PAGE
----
Tuesday, August 29


I created quite a pile of brush some time ago clearing out a fence line. At the time we hadn't quite settled on where the new fences would go, and as luck would have it I placed the pile right in the middle of the next fence line I needed to build. This fence line will create a smaller area for our new horses to graze.

I needed to move the pile somewhere or burn it in place. I didn't really want to burn it in place since it was underneath some oak and walnut trees and in close proximity to the house. I had mentioned to our neighbor, Coy Dan, that I was going to have someone estimate moving it out of the way and possibly hauling it off.

Yesterday I arrived home to fin the middle of the back field. I was happy to see my neighbor and his tractor making short work of the pile. We started the pile to flame well before dark, around 6:30 PM. We all sat around enjoying the peaceful sounds of a crackling fire. Eventually Coy Dan's wife, Glenda joined me, Jennifer, and Coy Dan. She brought up making smores and before long we were trying to get close enough to the bon-fire to roast our marshmallows without roasting ourselves. The smores hit the spot.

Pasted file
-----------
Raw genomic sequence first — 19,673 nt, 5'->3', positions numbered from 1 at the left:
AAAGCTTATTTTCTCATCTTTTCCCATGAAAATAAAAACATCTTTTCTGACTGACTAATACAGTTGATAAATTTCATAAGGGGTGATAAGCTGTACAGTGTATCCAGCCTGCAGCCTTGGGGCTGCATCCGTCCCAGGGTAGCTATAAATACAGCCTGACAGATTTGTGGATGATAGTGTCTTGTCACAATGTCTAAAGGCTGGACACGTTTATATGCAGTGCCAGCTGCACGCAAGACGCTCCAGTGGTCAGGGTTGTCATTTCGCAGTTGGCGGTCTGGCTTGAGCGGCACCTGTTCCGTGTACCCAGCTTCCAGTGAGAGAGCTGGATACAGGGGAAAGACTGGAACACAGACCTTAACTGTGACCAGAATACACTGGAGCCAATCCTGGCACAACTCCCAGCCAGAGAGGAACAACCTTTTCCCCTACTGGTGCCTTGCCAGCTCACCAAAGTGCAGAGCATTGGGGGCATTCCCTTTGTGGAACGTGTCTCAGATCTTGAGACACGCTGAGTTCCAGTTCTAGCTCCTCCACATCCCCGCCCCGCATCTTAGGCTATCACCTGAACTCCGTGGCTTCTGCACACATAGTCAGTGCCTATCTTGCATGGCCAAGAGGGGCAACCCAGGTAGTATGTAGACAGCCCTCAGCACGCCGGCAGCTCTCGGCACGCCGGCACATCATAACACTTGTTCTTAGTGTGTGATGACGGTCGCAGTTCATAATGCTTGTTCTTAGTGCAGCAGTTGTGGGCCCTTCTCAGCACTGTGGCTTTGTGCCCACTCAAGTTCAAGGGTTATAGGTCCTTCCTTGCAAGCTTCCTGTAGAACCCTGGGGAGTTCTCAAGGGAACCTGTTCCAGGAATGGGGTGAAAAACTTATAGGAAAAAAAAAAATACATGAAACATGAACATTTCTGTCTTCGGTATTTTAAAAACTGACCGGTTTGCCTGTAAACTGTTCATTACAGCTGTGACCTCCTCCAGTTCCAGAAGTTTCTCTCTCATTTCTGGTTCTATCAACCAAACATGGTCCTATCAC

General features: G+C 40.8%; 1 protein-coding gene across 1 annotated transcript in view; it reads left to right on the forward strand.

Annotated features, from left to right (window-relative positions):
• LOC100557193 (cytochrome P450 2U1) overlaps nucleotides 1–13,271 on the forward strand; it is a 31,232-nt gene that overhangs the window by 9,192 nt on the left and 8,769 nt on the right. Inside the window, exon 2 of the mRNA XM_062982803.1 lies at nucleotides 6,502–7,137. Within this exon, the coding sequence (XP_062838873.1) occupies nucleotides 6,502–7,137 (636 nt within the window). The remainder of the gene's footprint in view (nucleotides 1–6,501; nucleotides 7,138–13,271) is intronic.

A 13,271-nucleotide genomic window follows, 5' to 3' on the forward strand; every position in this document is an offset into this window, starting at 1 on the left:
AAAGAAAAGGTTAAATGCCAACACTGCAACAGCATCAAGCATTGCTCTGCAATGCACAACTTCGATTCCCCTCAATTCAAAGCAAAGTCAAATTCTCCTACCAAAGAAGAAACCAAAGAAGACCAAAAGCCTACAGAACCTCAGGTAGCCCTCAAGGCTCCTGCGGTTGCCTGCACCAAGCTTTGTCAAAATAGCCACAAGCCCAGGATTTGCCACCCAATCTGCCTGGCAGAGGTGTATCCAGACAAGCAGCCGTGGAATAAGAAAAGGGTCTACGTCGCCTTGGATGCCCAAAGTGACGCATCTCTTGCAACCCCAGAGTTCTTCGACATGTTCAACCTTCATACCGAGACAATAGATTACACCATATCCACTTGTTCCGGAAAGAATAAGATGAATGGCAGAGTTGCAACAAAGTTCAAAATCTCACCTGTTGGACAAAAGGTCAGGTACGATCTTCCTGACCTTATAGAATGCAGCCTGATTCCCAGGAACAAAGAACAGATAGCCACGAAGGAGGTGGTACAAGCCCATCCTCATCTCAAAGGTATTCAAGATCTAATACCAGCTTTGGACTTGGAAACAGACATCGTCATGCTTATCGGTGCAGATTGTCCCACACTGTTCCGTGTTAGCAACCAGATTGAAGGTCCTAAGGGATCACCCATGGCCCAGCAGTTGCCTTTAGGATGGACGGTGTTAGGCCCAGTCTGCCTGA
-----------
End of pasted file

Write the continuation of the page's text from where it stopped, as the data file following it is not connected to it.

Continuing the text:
By 10:00 at night Coy Dan and Glenda were heading home. Despite the recent rains, Jennifer and I were both weary of leaving the still burning fire unattended overnight. All it would take is one errant spark to hit the hay barn to ruin the day and more. So I volunteered to watch over it. I backed my pickup truck into the field and armed myself with a water hose, an air mattress and my sleeping bag.

It was a peaceful sleep, when I got it. I periodically woke up to check the fire. I gave up watching over the pile of embers around 4:45 in the morning this morning and put it out with the hose. That's when I headed into the house to try and get ready for work. I ended up needing a little more rest and was a little late to work this morning.

Those who know me were already trying to deduce what farm catastrophe occurred to make me miss. Luckily there wasn't any catastrophes to speak of, but I'm tired none-the-less.

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